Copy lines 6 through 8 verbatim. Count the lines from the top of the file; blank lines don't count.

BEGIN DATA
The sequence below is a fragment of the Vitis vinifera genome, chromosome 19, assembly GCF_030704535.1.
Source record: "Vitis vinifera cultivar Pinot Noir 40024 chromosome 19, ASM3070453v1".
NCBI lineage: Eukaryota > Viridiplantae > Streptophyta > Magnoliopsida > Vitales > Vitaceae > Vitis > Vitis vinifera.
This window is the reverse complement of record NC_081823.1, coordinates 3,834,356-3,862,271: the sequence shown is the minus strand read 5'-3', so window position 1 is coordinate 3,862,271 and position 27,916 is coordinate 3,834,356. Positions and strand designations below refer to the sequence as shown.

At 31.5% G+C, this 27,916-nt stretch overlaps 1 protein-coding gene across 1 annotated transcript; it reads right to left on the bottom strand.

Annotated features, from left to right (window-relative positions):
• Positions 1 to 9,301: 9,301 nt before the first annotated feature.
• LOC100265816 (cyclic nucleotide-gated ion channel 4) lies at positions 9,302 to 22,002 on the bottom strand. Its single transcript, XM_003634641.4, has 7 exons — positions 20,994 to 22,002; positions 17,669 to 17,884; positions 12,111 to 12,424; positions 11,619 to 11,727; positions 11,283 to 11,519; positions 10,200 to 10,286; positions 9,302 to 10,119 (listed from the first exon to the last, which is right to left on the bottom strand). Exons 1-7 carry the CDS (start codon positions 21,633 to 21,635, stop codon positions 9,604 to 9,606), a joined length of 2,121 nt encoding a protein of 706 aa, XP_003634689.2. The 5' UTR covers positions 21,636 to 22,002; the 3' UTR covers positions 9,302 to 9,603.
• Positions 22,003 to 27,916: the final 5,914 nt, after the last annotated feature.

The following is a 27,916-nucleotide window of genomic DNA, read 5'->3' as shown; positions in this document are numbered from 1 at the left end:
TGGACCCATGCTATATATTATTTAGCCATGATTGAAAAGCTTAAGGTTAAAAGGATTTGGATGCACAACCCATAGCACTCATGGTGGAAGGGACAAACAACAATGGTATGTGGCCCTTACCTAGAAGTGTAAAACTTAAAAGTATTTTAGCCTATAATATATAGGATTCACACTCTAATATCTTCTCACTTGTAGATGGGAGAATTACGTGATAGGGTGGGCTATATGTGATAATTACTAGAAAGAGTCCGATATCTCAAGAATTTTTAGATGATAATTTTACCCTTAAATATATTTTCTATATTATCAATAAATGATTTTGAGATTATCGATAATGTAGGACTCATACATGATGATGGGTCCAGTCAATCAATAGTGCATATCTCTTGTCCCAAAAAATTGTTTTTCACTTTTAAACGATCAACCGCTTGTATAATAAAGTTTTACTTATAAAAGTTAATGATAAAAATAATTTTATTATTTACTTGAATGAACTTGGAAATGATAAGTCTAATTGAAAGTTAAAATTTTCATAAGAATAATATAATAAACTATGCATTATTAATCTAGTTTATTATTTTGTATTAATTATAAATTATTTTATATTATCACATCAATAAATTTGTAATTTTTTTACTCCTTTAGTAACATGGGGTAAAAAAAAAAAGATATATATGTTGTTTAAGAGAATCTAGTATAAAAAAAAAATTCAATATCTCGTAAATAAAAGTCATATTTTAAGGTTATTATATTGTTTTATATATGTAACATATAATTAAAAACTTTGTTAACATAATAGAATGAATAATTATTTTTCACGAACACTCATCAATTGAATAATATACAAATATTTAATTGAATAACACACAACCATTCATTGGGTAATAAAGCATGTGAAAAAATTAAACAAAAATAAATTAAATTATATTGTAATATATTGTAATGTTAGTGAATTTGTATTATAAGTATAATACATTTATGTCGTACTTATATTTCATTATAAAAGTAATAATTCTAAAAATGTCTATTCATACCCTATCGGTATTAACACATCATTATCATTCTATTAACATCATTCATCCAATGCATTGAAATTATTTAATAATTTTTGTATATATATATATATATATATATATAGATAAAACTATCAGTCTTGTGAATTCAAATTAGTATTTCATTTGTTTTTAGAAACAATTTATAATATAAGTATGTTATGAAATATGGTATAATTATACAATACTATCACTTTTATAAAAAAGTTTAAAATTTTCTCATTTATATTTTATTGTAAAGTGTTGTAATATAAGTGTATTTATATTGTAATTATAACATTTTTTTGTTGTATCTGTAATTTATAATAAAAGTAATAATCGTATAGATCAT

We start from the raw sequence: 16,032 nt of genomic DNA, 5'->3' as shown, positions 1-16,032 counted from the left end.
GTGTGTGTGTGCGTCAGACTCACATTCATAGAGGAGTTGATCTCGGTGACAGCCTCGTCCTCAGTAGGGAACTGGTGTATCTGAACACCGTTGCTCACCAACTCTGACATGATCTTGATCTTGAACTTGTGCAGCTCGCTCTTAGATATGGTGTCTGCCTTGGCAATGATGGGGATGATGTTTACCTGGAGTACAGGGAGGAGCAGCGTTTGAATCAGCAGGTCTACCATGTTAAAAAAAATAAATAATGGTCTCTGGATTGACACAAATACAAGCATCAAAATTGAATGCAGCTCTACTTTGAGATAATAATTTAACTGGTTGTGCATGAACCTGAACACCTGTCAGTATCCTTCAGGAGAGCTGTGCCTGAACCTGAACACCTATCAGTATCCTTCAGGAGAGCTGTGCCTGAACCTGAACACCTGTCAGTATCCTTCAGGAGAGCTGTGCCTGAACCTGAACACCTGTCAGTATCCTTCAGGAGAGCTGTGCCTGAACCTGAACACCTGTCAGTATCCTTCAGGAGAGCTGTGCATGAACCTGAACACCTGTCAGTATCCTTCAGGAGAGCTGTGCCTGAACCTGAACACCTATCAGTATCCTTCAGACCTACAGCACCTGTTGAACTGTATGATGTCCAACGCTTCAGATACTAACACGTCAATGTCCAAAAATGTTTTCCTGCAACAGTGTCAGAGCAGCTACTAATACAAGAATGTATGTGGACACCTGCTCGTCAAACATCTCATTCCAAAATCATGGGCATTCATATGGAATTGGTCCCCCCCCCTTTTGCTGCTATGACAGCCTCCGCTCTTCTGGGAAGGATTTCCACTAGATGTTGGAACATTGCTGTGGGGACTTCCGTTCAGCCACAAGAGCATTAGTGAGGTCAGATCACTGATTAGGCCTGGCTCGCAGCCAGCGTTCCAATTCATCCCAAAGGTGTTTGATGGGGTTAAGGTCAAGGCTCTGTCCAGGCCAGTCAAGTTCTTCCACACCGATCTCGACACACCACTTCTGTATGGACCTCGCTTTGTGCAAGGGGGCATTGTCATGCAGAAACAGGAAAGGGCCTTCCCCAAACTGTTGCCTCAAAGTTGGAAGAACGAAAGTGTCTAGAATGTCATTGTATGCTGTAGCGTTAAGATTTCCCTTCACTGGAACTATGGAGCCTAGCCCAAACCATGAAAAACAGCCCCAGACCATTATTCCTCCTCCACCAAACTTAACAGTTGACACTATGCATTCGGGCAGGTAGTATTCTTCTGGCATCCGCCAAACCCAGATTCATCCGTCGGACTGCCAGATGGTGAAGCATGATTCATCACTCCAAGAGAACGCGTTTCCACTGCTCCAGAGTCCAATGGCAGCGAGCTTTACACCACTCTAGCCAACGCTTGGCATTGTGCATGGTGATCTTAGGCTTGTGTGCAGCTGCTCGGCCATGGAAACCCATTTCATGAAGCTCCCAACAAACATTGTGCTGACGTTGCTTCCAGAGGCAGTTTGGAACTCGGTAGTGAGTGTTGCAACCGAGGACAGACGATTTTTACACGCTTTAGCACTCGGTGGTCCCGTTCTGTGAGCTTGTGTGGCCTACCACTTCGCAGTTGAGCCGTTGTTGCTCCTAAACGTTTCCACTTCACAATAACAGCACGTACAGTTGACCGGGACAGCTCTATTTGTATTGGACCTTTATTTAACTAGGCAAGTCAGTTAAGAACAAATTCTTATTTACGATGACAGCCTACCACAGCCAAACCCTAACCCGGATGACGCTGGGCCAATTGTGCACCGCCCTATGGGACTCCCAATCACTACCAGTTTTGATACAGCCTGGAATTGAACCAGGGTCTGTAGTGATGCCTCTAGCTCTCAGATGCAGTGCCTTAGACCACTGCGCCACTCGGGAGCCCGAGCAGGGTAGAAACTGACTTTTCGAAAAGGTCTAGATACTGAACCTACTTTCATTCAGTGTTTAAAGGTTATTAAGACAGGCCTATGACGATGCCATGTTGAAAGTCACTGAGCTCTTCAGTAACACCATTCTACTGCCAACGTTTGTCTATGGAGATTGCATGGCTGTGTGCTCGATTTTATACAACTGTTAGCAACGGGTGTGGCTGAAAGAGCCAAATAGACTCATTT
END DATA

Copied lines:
Annotated features, from left to right (window-relative positions):
• Positions 1 to 9,301: 9,301 nt before the first annotated feature.
• LOC100265816 (cyclic nucleotide-gated ion channel 4) lies at positions 9,302 to 22,002 on the bottom strand. Its single transcript, XM_003634641.4, has 7 exons — positions 20,994 to 22,002; positions 17,669 to 17,884; positions 12,111 to 12,424; positions 11,619 to 11,727; positions 11,283 to 11,519; positions 10,200 to 10,286; positions 9,302 to 10,119 (listed from the first exon to the last, which is right to left on the bottom strand). Exons 1-7 carry the CDS (start codon positions 21,633 to 21,635, stop codon positions 9,604 to 9,606), a joined length of 2,121 nt encoding a protein of 706 aa, XP_003634689.2. The 5' UTR covers positions 21,636 to 22,002; the 3' UTR covers positions 9,302 to 9,603.